Two of six Palestinian inmates who escaped from a high-security prison in Israel this week in one of the most spectacular breakouts in the country’s history were captured Friday, Israeli police said.
“Police in the northern zone captured two escaped prisoners a short while ago… in the city of Nazareth,” they said in a statement.
They later named the two as Yaqoub Qadri, 48, and Mahmoud Abdullah Ardah, 45, both of the Islamic Jihad.
According to local and regional media reports, Ardah was the mastermind behind the escape.
Shortly after the capture was announced, the army said that a rocket had been fired at southern Israel from the Gaza strip, but was intercepted by Israel’s “Iron Dome” missile defence system.
“Police located (the two fugitives) and chased them in a helicopter,” the police statement said.
“They offered no resistance when they were arrested in the south of Nazareth.”
Israeli media said police were alerted by local residents who reported seeing two men searching litter bins for food.
Israel had launched a manhunt for the six prisoners who made a daring jail break Monday from the high security Gilboa prison through a tunnel dug beneath a sink in a cell.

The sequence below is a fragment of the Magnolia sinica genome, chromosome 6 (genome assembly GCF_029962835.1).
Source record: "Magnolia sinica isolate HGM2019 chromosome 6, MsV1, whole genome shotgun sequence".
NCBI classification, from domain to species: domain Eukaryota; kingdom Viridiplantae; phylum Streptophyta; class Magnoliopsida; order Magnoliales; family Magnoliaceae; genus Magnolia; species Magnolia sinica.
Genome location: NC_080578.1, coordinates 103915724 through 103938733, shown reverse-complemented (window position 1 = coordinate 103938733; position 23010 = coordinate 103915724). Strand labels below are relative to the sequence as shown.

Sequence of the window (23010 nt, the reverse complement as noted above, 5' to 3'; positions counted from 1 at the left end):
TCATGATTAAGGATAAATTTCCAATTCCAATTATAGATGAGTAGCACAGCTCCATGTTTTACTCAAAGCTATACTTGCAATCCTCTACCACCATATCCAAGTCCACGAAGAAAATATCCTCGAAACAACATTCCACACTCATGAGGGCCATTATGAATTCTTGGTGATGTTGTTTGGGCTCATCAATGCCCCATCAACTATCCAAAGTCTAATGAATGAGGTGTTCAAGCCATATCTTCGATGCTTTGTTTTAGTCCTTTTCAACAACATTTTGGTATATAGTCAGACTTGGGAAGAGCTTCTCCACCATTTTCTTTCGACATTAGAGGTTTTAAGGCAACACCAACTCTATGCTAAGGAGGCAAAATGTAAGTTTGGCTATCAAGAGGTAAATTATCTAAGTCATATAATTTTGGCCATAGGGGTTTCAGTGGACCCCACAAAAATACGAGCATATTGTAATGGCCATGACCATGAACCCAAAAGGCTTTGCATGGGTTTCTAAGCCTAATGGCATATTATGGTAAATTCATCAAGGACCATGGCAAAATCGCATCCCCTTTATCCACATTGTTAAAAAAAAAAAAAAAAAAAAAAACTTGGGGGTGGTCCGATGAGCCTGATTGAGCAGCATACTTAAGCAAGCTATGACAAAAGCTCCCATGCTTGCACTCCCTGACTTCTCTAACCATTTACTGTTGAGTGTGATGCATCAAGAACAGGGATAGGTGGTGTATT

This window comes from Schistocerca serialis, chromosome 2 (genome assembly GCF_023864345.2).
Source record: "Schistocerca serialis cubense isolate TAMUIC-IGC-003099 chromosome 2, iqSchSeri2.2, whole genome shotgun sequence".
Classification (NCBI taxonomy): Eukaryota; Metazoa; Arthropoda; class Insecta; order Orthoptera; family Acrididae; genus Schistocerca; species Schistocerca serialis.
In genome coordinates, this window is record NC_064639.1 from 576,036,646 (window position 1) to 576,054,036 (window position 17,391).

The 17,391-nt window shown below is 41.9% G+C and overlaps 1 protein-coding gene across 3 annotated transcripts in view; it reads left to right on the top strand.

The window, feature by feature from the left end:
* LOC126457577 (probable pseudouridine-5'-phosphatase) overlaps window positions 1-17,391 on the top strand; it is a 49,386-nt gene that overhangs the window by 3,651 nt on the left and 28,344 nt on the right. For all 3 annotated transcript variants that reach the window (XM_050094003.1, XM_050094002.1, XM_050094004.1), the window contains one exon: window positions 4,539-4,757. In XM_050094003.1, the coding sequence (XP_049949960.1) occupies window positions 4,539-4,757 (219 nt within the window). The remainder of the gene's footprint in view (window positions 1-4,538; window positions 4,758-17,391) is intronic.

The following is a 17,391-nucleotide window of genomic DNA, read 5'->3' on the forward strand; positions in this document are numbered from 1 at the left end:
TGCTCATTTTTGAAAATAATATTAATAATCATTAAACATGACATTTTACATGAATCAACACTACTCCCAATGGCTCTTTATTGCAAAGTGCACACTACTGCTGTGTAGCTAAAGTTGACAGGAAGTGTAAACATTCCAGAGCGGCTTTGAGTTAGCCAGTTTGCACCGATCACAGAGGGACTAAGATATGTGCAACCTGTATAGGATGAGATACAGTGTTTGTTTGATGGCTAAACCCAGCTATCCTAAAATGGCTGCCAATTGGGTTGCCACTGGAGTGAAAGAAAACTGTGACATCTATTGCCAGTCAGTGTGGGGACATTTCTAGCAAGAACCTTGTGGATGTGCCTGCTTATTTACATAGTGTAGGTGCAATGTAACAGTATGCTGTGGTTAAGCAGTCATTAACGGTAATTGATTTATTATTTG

The Israeli army has sent reinforcements to the occupied West Bank, which it placed under “general closure”, with much of the focus centred on Jenin, the home of prominent escapee Zakaria Zubeidi.
Israeli authorities had said the six jail breakers were members of armed Palestinian groups who were being held for plotting or carrying out attacks against Israelis.
Ardah, from Arraba near Jenin, was imprisoned in 1996 for attacks on Israel claimed by Islamic Jihad and was among four to receive a life sentence.
He was held in solitary confinement in 2014 after an escape tunnel was found at Israel’s Shata prison, according to his Islamic Jihad biography.
On Thursday, Israel announced a formal inquiry into lapses that allowed the six to escape.
An Israeli injunction is in effect against publishing details of the jailbreak investigation, even as local media report on the scramble to recover from the embarrassing lapse and prevent any possible attack by the fugitives.
Former prison service commissioner Orit Adato told reporters Thursday that the escape amounted to “a huge crisis” for the IPS, even if such incidents are extremely rare.
Earlier this week, demonstrations were held in several West Bank towns in support of the fugitives.
In Nablus, youths set tyres alight during confrontations with Israeli security forces. The Palestinian Red Crescent said 60 protesters were injured by tear gas near Nablus.
The prisoners’ group had reported “tensions” in jails on Wednesday, and a spokeswoman for the Israeli prison authorities told AFP fires had been lit in Ktziot and Ramon jails.
“The situation is now under control, the fires have been extinguished,” she said.
When news of the escape first broke on Monday, many people in the Gaza Strip and in Jenin took to the streets to celebrate.